Sports Psychology Simplified

What is it?  The difference between staying in the game and quitting! It is a behavioral science that helps athletes identify what is in the way of the athlete reaching her goal. What it is not is judgement.  It makes no difference what the issue is, it’s about putting strategies in place to put the past in the past and be in the present.

Many people athletes or otherwise have an internal conversation that is some version of I’m not good enough.  It could look like I’m not smart enough, fast enough, thin enough, tall enough; feel free to insert your own adjective.  It makes no difference  -how- we are not good enough; what does make a difference are the strategies we have in place to override this internal conversation, how is it we can not buy into the popular or personal ideas of what is ‘good enough.’  If we can quell this internal dialog, we can allow our passion to guide our sport of choice.  Michael Cleveland is a blind fiddle player considered by many of his peers to be the best in the world.  He leads his band on an album he calls “Let er go boys,”   He encourages his sighted band to do what he has learned;  to get out of his own way because he cannot see and not hold back but Let er go!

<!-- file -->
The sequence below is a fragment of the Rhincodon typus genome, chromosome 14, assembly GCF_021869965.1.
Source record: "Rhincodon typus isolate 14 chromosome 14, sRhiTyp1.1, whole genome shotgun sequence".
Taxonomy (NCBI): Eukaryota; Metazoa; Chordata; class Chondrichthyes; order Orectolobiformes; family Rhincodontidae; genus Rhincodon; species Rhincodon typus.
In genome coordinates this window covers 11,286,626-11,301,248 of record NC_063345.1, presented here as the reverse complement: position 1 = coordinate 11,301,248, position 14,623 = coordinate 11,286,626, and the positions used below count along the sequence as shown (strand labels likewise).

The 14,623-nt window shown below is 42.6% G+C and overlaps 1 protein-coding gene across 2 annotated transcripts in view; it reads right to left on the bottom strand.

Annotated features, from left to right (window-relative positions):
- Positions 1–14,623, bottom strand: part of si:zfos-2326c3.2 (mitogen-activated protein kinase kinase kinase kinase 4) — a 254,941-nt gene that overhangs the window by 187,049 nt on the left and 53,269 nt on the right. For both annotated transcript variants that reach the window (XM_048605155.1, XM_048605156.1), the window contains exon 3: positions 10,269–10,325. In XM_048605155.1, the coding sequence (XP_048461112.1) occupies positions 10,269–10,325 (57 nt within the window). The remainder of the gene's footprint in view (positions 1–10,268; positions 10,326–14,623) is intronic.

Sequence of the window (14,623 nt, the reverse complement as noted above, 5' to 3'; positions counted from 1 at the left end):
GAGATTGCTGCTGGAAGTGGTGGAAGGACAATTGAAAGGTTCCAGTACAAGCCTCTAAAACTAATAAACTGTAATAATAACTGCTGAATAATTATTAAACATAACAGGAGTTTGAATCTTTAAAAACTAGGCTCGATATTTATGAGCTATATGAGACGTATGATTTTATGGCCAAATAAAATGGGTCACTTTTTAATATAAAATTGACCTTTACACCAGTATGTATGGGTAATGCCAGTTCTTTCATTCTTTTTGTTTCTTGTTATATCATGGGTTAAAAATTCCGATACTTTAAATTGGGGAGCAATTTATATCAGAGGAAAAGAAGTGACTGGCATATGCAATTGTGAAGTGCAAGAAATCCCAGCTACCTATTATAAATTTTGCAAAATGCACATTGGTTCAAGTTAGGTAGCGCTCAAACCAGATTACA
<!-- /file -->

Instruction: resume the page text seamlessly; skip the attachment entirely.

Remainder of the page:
Many times this underlying “not good enough” conversation will outwardly look like fear, an unwillingness to take risks or put forth all of our effort, perhaps even inability for us to participate at all!  Many parents of young equestrians really want to ride but have a litany of reasons ( likely all valid!) why they are not, so they live their childhood dream of riding through their children.  This is an example of a “not good enough” conversation getting in the way of us living our dreams! It’s not about competition, but about having a life we love.

Putting aside raw talent, in competition, sports psychology is the difference between first and second place.  You don’t have to be the best that shows up, you just need to be the best who can fully ” be with” what’s so and do your best.  I heard a great performer say it this way ” I have butterflies in my belly every time I need to perform, it’s just that I’ve taught my butterflies to fly in formation!”  That is sports psychology.


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